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War resister Kim Rivera, who fled the U.S. military in order to avoid the war in Iraq, poses for a photo in her Toronto home, before being deported back to the United States. Canada has developed a much less hospitable reputation for resisters than it once had.

Michelle Siu/AP

When Army Sergeant Patrick Hart decided a decade ago that he would not serve in the war in Iraq, he expected to follow the same path as thousands of American war resisters during the Vietnam era and take refuge across the border.

But after five years of wrangling with the Canadian immigration system, he came back to the U.S. – and ended up in a military prison.

The country that once welcomed war resisters has developed a much different reputation during the conflicts in Iraq and Afghanistan: Supporters say no U.S. soldier who has sought legal residence in Canada, either as a refugee or on humanitarian grounds, has been successful.

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"Nobody's won," said Hart, a Buffalo native who exhausted his legal options then turned himself in to the Army, was court-martialed for desertion and sentenced to two years in prison.

There are an estimated two dozen U.S. military members still waiting out their fate in Canada, and the resisters' movement is seen as nearing a crossroads. With a national election three months away, supporters are hopeful for a Liberal Party victory and more sympathetic stance toward American military exiles, but bracing for the possibility Conservative Prime Minister Stephen Harper wins re-election.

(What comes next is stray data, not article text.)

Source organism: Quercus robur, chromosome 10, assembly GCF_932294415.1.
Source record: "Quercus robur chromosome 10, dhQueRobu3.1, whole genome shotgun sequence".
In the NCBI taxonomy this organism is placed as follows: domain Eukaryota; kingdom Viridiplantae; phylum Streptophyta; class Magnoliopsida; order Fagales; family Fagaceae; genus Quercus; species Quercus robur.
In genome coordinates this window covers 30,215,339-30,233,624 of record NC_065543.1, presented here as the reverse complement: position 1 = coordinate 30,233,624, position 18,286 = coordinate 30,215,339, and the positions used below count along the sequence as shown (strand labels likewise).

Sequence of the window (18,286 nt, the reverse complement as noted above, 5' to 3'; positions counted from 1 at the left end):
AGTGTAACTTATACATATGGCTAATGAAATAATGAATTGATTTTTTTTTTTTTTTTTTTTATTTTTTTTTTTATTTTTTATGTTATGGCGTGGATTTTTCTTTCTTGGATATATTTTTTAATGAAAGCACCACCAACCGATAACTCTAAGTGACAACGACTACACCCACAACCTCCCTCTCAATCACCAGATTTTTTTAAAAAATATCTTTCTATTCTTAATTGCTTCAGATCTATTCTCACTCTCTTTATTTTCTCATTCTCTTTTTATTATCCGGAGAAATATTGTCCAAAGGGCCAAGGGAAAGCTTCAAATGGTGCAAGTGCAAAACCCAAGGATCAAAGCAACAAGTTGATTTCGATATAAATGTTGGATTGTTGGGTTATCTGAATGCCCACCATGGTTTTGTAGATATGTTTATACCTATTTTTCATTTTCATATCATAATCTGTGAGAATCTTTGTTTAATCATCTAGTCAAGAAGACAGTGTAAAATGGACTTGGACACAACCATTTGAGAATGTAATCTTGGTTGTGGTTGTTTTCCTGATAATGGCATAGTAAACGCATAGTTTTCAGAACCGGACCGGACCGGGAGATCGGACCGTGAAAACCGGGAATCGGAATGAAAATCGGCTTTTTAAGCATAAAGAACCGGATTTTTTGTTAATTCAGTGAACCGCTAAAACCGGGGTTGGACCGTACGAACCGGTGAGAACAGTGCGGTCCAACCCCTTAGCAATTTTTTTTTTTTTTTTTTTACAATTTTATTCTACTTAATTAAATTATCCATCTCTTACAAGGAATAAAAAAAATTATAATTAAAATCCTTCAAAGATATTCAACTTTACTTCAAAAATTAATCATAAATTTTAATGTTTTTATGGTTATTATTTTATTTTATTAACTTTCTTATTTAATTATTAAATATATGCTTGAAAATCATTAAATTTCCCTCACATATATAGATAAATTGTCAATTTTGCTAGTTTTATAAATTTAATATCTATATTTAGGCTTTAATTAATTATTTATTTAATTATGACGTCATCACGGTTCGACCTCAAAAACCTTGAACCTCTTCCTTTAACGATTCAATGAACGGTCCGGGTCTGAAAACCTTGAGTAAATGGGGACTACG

Liberal Party leader Justin Trudeau has not committed to letting the resisters stay, but many are buoyed by his family history. It was his father, Pierre Trudeau, who while prime minister during the Vietnam War said Canada should be "a refuge from militarism."

"Why not do it again? It's only a couple of dozen people," said Michelle Robidoux, spokeswoman for the War Resisters Support Campaign in Toronto, which has been lobbying members of Parliament.

After a flurry early on, between 2004 and 2006, it's been at least four years since any known residency requests have been filed, Robidoux said.

Besides Hart, at least three other soldiers who were deported or left Canada have been sent to prison: Private First Class Kim Rivera, a mother of five, was sentenced in 2013 to 10 months; Spc. Clifford Cornell of Mountain Home, Arkansas, received a one-year term in 2009, and Pfc. Robin Long of Boise, Idaho, was sentenced in 2008 to 15 months.

Some deserters face court-martial but the majority are discharged on less-than-honourable terms. Army officials said more than 20,000 soldiers have deserted since 2006.

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Canada's immigration laws have tightened since the Vietnam War, the support campaign said, giving U.S. soldiers few options other than to try for refugee status based on the fear of persecution if made to go home.

Government guidance issued to immigration officers in 2010 requires them to consult supervisors on U.S. military cases and spells out that desertion is a crime that may render those who've left the military as criminally inadmissible to Canada.

"Military deserters from the United States are not genuine refugees under the internationally accepted meaning of the term," Citizenship and Immigration Canada spokeswoman Nancy Caron said in an emailed statement. "These unfounded claims clog up our system for genuine refugees who are actually fleeing persecution."

It's a strikingly different stance from what Bruce Beyer saw when he found a safe haven in Canada and spent five years there after refusing induction into the Army during the Vietnam War.

"The word is definitely out in the anti-war community that going to Canada is not beneficial," said Beyer, of Buffalo, who returned to the United States in 1977 and has publicly supported the current resisters.

Canada's Immigration and Refugee Board does not track claim types and could not provide the number of claims made by American soldiers, spokesman Robert Gervais said. He said each case is decided on merits.

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